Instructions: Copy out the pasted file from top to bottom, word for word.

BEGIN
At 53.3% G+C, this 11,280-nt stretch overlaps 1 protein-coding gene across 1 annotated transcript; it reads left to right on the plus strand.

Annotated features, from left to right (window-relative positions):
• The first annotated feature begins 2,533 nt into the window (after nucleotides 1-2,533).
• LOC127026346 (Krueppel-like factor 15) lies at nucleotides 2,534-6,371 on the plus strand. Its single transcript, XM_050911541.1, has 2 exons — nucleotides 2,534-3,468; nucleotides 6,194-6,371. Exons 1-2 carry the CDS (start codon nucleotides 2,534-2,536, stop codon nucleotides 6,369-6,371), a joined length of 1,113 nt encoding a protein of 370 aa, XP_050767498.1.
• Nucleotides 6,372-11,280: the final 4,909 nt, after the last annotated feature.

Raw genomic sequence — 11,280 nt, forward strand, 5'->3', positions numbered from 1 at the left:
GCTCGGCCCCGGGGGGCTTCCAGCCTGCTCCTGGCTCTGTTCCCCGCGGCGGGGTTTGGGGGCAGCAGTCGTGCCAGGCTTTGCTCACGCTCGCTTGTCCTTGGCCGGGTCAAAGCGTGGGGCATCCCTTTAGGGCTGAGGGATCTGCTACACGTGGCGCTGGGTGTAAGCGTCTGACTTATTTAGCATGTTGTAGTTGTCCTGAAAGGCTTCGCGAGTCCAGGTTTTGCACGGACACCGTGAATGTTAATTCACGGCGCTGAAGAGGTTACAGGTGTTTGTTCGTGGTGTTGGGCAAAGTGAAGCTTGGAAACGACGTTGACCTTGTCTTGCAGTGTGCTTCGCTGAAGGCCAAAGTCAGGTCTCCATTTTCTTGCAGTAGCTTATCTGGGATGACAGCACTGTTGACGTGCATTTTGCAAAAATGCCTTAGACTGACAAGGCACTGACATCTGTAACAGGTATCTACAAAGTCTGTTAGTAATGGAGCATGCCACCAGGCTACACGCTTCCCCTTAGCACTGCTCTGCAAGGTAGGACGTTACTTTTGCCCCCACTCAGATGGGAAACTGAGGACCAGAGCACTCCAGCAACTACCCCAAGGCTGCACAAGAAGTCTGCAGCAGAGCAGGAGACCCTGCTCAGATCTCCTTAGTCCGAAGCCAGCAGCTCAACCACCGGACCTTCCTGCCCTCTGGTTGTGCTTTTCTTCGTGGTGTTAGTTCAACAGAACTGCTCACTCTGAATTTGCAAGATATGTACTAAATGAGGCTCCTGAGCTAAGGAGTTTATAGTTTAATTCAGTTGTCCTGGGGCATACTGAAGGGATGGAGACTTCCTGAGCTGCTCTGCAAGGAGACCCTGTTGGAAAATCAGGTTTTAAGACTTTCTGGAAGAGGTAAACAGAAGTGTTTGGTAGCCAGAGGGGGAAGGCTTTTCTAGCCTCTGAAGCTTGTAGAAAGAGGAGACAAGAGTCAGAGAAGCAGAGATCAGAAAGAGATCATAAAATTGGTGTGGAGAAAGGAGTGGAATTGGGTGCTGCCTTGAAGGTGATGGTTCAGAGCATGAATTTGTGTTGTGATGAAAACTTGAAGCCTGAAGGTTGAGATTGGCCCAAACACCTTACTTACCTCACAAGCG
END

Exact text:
At 53.3% G+C, this 11,280-nt stretch overlaps 1 protein-coding gene across 1 annotated transcript; it reads left to right on the plus strand.

Annotated features, from left to right (window-relative positions):
• The first annotated feature begins 2,533 nt into the window (after nucleotides 1-2,533).
• LOC127026346 (Krueppel-like factor 15) lies at nucleotides 2,534-6,371 on the plus strand. Its single transcript, XM_050911541.1, has 2 exons — nucleotides 2,534-3,468; nucleotides 6,194-6,371. Exons 1-2 carry the CDS (start codon nucleotides 2,534-2,536, stop codon nucleotides 6,369-6,371), a joined length of 1,113 nt encoding a protein of 370 aa, XP_050767498.1.
• Nucleotides 6,372-11,280: the final 4,909 nt, after the last annotated feature.

Raw genomic sequence — 11,280 nt, forward strand, 5'->3', positions numbered from 1 at the left:
GCTCGGCCCCGGGGGGCTTCCAGCCTGCTCCTGGCTCTGTTCCCCGCGGCGGGGTTTGGGGGCAGCAGTCGTGCCAGGCTTTGCTCACGCTCGCTTGTCCTTGGCCGGGTCAAAGCGTGGGGCATCCCTTTAGGGCTGAGGGATCTGCTACACGTGGCGCTGGGTGTAAGCGTCTGACTTATTTAGCATGTTGTAGTTGTCCTGAAAGGCTTCGCGAGTCCAGGTTTTGCACGGACACCGTGAATGTTAATTCACGGCGCTGAAGAGGTTACAGGTGTTTGTTCGTGGTGTTGGGCAAAGTGAAGCTTGGAAACGACGTTGACCTTGTCTTGCAGTGTGCTTCGCTGAAGGCCAAAGTCAGGTCTCCATTTTCTTGCAGTAGCTTATCTGGGATGACAGCACTGTTGACGTGCATTTTGCAAAAATGCCTTAGACTGACAAGGCACTGACATCTGTAACAGGTATCTACAAAGTCTGTTAGTAATGGAGCATGCCACCAGGCTACACGCTTCCCCTTAGCACTGCTCTGCAAGGTAGGACGTTACTTTTGCCCCCACTCAGATGGGAAACTGAGGACCAGAGCACTCCAGCAACTACCCCAAGGCTGCACAAGAAGTCTGCAGCAGAGCAGGAGACCCTGCTCAGATCTCCTTAGTCCGAAGCCAGCAGCTCAACCACCGGACCTTCCTGCCCTCTGGTTGTGCTTTTCTTCGTGGTGTTAGTTCAACAGAACTGCTCACTCTGAATTTGCAAGATATGTACTAAATGAGGCTCCTGAGCTAAGGAGTTTATAGTTTAATTCAGTTGTCCTGGGGCATACTGAAGGGATGGAGACTTCCTGAGCTGCTCTGCAAGGAGACCCTGTTGGAAAATCAGGTTTTAAGACTTTCTGGAAGAGGTAAACAGAAGTGTTTGGTAGCCAGAGGGGGAAGGCTTTTCTAGCCTCTGAAGCTTGTAGAAAGAGGAGACAAGAGTCAGAGAAGCAGAGATCAGAAAGAGATCATAAAATTGGTGTGGAGAAAGGAGTGGAATTGGGTGCTGCCTTGAAGGTGATGGTTCAGAGCATGAATTTGTGTTGTGATGAAAACTTGAAGCCTGAAGGTTGAGATTGGCCCAAACACCTTACTTACCTCACAAGCG